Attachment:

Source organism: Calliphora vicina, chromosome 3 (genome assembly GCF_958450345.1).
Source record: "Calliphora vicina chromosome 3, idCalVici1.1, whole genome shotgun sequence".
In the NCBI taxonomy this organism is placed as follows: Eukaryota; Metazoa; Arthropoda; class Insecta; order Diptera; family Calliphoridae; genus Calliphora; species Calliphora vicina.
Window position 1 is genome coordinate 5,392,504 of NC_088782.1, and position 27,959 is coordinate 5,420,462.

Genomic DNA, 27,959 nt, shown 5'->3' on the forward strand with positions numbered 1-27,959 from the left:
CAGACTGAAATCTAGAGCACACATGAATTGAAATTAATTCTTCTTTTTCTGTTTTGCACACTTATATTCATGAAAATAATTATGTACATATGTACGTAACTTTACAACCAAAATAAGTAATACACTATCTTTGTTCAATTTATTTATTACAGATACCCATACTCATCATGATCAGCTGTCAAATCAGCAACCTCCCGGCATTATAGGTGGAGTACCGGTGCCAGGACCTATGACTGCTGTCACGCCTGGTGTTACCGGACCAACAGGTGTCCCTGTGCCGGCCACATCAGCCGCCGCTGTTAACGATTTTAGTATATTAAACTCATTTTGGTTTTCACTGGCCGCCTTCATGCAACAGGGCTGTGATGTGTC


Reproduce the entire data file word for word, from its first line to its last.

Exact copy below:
Source organism: Calliphora vicina, chromosome 3 (genome assembly GCF_958450345.1).
Source record: "Calliphora vicina chromosome 3, idCalVici1.1, whole genome shotgun sequence".
In the NCBI taxonomy this organism is placed as follows: Eukaryota; Metazoa; Arthropoda; class Insecta; order Diptera; family Calliphoridae; genus Calliphora; species Calliphora vicina.
Window position 1 is genome coordinate 5,392,504 of NC_088782.1, and position 27,959 is coordinate 5,420,462.

Genomic DNA, 27,959 nt, shown 5'->3' on the forward strand with positions numbered 1-27,959 from the left:
CAGACTGAAATCTAGAGCACACATGAATTGAAATTAATTCTTCTTTTTCTGTTTTGCACACTTATATTCATGAAAATAATTATGTACATATGTACGTAACTTTACAACCAAAATAAGTAATACACTATCTTTGTTCAATTTATTTATTACAGATACCCATACTCATCATGATCAGCTGTCAAATCAGCAACCTCCCGGCATTATAGGTGGAGTACCGGTGCCAGGACCTATGACTGCTGTCACGCCTGGTGTTACCGGACCAACAGGTGTCCCTGTGCCGGCCACATCAGCCGCCGCTGTTAACGATTTTAGTATATTAAACTCATTTTGGTTTTCACTGGCCGCCTTCATGCAACAGGGCTGTGATGTGTC